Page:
Following a mid-January meeting, the National Episcopal Conference of Cameroon (NECC) released a statement advocating “zero tolerance” of homosexuality. The statement, unanimously approved, also stated that “this abominable thing that goes against nature risks becoming a social outbreak,” reported 76 Crimes, a blogsite which chronicles global developments in LGBT discrimination criminalization.

During the Conference’s discussion of homosexuality, individual bishops lodged their personal condemnations. NECC’s President, Archbishop Samuel Kleda of Douala, commented that homosexuality “threatens. . .the church’s foundations.” Cameroon, where 38% of the population is Catholic, criminalizes homosexuality with jail terms up to five years and steep financial penalties. The country’s bishops have a deeply troubling record on homosexuality, which you can read here, leading the European Forum of LGBT Christian Groups to call it as one of Africa’s “most hostile countries” for LGBT people.

Given that this legal reality is coupled with deep social stigma, the LGBTI human rights group “Alternatives Cameroon” is appealing for mercy from the country’s bishops. In a press release reported by 76 Crimes, the organization stated:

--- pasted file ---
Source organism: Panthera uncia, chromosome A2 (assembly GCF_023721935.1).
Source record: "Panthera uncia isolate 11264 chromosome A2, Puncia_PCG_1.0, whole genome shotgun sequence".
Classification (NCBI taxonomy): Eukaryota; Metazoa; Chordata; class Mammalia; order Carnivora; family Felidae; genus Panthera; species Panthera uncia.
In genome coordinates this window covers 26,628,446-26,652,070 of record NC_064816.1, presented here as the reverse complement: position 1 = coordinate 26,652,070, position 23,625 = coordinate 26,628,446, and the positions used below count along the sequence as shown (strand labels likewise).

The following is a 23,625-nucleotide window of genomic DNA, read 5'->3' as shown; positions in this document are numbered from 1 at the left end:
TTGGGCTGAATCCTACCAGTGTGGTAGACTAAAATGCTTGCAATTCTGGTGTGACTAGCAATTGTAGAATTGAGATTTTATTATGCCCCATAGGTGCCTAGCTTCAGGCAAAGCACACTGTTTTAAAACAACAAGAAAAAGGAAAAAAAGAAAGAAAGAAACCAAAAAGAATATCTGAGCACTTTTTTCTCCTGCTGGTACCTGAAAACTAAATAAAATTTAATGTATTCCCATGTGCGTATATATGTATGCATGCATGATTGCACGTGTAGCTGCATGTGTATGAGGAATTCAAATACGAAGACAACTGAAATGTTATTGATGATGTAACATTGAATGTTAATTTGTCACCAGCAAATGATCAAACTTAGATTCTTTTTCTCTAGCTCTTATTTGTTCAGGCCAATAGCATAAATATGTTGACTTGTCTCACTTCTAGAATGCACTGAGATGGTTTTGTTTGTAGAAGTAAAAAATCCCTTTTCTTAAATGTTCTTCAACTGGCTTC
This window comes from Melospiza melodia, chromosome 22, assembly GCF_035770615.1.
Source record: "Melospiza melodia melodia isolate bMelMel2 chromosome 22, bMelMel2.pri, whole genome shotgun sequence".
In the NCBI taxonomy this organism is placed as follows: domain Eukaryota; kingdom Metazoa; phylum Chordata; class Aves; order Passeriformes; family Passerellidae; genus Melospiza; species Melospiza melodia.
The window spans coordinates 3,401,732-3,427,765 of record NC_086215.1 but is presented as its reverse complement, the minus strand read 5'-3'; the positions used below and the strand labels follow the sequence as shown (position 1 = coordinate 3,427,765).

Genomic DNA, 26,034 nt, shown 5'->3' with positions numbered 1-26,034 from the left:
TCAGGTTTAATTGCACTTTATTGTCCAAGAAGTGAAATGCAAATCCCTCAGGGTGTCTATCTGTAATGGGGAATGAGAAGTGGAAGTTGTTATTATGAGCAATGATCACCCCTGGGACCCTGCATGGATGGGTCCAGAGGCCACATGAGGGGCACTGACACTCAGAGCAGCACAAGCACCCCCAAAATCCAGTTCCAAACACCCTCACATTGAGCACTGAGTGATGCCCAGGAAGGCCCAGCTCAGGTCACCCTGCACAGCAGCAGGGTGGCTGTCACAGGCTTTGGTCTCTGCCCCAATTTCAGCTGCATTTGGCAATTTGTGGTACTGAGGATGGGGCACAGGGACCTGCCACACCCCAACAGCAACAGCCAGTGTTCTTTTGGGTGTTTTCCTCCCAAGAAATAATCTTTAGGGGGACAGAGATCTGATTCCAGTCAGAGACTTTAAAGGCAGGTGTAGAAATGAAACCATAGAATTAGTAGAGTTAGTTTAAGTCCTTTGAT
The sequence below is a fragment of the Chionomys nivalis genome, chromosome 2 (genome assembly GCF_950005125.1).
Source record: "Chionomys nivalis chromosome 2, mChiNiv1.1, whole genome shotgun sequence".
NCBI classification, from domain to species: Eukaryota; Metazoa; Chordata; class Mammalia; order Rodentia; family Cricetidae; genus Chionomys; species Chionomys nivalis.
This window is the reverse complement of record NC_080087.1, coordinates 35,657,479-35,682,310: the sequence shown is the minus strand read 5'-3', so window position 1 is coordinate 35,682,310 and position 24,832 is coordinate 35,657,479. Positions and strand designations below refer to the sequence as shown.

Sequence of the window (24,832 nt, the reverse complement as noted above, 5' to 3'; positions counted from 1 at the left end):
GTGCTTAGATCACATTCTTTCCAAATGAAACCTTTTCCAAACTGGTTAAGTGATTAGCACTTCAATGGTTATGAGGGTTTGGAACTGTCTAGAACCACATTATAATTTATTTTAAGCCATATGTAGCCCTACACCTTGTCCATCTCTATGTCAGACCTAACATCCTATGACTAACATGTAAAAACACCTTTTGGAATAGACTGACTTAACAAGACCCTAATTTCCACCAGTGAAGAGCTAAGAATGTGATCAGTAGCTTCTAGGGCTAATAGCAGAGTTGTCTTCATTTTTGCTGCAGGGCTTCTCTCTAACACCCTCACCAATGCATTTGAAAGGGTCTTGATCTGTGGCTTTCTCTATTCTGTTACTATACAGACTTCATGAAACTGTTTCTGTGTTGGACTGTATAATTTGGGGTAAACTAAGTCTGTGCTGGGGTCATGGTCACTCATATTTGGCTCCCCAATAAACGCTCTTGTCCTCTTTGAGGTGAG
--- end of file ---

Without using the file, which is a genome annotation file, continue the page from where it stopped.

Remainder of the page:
“The Catholic Church failed to demonstrate how an individual’s sexuality could influence social cohesion and equilibrium or the sustainability of the family. To the contrary, we believe an individual’s sexual fulfillment can’t help but contribute to cohesion, stability and sustainability.

“With this hypocritical and hateful language condemning homosexuality, the Catholic Church (which accounts for about 37 percent of the Christian population) is contributing yet again to the destabilization of society and the family and their cohesion.”

The statement also said that Catholic leaders seek to divide Cameroonians by the “institutionalization of hatred,” contradicting Pope Francis’ “more conciliatory approach.” Alternatives Cameroon’s statement concluded with two appeals:

“We call on the Catholic Church to fulfill its primary mission to promote peace, love and tolerance and finally to be at the sides of the oppressed and those left behind.

“Finally, we call on Pope Francis (the head of the Catholic Church) to get control of the Cameroonian prelates, including the bishops of the National Episcopal Conference, and to harmonize the discourse of the Church.”

When Pope Francis made his pastoral visit to Africa last fall, Catholics and LGBT advocates worldwide called on him to condemn laws which criminalize homosexuality and to appeal for mercy on behalf of sexual and gender minorities. Francis remained silent. While there is no direct link to the pope, it is easy to see how Cameroon’s bishops feel permitted to make such statements when the pope refuses to condemn anti-LGBT laws.